Investment Companies vs Unit Trusts.
Investment companies have numerous investment advantages over unit trusts. Unlike unit trusts investment companies are controlled by shareholders. Thus, investment companies bring significant cost savings to investors and have become the preferred investment choice for UK financial professionals. Although unit trusts are generally better known than investment companies, the latter do in fact offer many unique benefits. Hence their reputation as being “one of the City’s best kept secrets.”.
As companies, investment companies have the advantage of being listed on the stock exchange which means they have an independent board of directors who are directly answerable to shareholders for the company’s actions and performance.
Investment companies are what’s known as closed-end funds. This means that the amount of money which the investment company raises to invest is fixed at the start by issuing a set number of shares to investing shareholders. Having a fixed pool of assets enables the fund manager to plan-ahead and make the best investment decisions possible. A unit trust, on the other hand, is an open-ended investment vehicle. This means that it expands or contracts in size all the time as people invest in or leave the fund. The fund manager is unable to plan-ahead with complete certainty because the available pool of assets is always changing. Happily, this can’t happen with investment companies because shareholders don’t sell their shares back to the investment company, they sell them on to another buyer on the stock exchange. This means that the fund manager’s pool of funds is unaffected by shareholders who want to sell their shares.
Another feature of investment companies is their ability to borrow money to buy more assets when interest rates look low or when a particularly attractive stock presents a good buying opportunity. They can borrow at much lower interest rates than individuals and other types of companies because they are dealing in much larger sums and lenders view them as lower risk. Of course, the investment company does not have to be “geared up”. This is up to the policy of the board of directors and the strategy of the fund managers.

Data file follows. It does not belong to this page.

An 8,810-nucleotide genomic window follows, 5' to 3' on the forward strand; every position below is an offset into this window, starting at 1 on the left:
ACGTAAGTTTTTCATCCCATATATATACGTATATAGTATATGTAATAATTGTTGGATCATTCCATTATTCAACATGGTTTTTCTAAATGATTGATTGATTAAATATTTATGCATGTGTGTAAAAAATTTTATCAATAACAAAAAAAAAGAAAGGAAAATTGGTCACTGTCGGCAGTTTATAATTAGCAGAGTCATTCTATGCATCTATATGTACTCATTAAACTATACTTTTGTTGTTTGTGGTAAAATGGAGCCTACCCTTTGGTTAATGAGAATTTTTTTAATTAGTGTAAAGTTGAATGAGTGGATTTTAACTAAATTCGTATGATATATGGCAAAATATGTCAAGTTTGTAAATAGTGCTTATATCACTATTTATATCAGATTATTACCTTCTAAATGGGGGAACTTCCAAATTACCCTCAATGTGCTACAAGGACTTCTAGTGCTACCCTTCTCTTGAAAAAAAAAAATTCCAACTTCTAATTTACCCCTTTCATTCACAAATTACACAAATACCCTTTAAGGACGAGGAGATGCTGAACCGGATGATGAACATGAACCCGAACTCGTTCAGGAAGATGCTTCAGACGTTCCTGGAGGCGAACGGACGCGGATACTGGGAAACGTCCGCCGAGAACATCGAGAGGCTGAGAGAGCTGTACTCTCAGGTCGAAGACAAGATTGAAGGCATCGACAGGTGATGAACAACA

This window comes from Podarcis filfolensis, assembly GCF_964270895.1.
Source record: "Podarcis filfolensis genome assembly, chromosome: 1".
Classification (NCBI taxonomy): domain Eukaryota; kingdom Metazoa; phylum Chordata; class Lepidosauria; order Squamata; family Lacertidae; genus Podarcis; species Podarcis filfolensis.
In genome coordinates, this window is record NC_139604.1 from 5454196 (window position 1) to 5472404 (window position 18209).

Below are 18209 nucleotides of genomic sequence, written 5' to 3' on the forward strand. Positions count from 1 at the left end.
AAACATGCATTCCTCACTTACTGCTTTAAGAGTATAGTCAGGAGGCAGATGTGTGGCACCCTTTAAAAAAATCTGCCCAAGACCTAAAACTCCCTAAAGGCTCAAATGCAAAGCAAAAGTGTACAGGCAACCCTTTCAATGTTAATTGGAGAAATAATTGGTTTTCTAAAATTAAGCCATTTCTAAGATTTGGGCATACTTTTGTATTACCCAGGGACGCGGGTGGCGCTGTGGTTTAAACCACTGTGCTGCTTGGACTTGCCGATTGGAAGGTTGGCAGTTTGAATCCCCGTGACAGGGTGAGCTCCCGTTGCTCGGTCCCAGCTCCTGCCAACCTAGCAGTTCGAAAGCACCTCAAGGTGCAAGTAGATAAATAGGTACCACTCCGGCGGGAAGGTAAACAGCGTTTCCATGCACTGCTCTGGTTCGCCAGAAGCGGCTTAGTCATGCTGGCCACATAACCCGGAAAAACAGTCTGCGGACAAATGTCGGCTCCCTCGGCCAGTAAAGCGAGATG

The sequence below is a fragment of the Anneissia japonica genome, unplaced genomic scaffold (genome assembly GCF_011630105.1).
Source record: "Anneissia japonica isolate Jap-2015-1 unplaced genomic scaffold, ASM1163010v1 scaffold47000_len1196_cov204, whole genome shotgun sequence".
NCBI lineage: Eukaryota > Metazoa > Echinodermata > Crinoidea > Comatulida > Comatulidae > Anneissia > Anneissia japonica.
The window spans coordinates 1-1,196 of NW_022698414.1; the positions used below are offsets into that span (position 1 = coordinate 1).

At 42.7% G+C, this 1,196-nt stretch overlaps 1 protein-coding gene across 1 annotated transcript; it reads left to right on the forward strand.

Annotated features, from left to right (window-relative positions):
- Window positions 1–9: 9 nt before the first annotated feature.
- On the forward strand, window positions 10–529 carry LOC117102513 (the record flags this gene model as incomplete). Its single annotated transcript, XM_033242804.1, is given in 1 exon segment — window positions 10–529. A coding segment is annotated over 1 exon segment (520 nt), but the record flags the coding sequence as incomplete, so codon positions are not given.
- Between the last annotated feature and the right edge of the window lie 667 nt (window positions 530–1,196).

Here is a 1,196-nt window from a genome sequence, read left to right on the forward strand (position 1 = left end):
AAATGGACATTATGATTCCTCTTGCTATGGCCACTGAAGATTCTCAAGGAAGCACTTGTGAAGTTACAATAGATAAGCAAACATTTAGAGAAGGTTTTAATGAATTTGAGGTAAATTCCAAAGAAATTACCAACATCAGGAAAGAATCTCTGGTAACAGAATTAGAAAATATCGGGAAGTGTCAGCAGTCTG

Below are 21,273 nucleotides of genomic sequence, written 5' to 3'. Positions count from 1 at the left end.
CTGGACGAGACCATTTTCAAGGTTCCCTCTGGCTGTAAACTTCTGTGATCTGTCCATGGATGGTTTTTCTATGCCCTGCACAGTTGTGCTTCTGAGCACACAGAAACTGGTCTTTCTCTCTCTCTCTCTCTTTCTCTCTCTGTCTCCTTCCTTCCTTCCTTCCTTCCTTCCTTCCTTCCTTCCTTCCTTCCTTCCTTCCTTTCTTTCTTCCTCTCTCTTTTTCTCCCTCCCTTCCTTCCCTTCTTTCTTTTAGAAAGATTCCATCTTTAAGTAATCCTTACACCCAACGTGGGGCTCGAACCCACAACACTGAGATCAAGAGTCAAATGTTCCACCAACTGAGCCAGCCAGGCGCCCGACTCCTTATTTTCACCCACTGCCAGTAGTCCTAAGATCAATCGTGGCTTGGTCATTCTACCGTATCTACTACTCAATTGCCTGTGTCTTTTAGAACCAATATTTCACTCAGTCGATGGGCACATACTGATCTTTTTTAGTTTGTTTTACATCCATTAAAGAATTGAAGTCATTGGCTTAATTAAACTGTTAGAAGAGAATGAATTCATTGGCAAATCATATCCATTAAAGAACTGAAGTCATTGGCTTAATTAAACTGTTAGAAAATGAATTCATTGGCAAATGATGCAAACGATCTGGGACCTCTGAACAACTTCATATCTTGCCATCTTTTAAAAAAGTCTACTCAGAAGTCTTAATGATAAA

Investment companies are not restricted like unit trusts by prescribing minimum and maximum exposures to equity. This means that as market conditions change investment companies have far greater flexibility in their response. An investment company can enjoy higher equity exposure in a strong equity market, or when the necessity arises can be more defensively positioned than a unit trust.
Investment companies can often be bought at below the price you would have to pay if, theoretically you were constructing the same portfolio of assets within the company for yourself, offering the opportunity to acquire those assets at a discount. This can boost your investment returns as it provides scope for the discount to narrow if demand increases. Sometimes demand can be so high that the total value of all the investment company’s shares will be worth more than the value of the assets which it owns. In that case, the investment company’s shares are said to trade at a premium to net asset value.
Investment companies are usually cost efficient. If you buy them direct on the stock market you don’t have to pay any initial charge, other than the stockbroker’s commission. The annual management costs are often low too. If you want to invest through an asset manager, you may have to pay more, but this will still work out as a cost-effective method of investing. This means that more of your money is working for you from day one, a head start that more expensive investments will find difficult to make up. If two funds enjoy similar performance, the one with the higher charge handicap will always lag behind. Although cost is not the be-all and end-all when it comes to choosing which investment vehicle to take out, it is nevertheless an important consideration and should not be overlooked.
Investment companies are one of the most transparent investment vehicles around. In fact, one of the key roles of an investment company’s independent board of directors is to ensure that the fund’s internal charges aren’t excessive and that the interests of shareholders are looked after. Total annual charges made within an investment company vary but are usually somewhere between 0.2% and 1%. By comparison most unit trusts levy an initial charge of 2-3% and charge an annual fee ranging between 1.25% and 3.0%.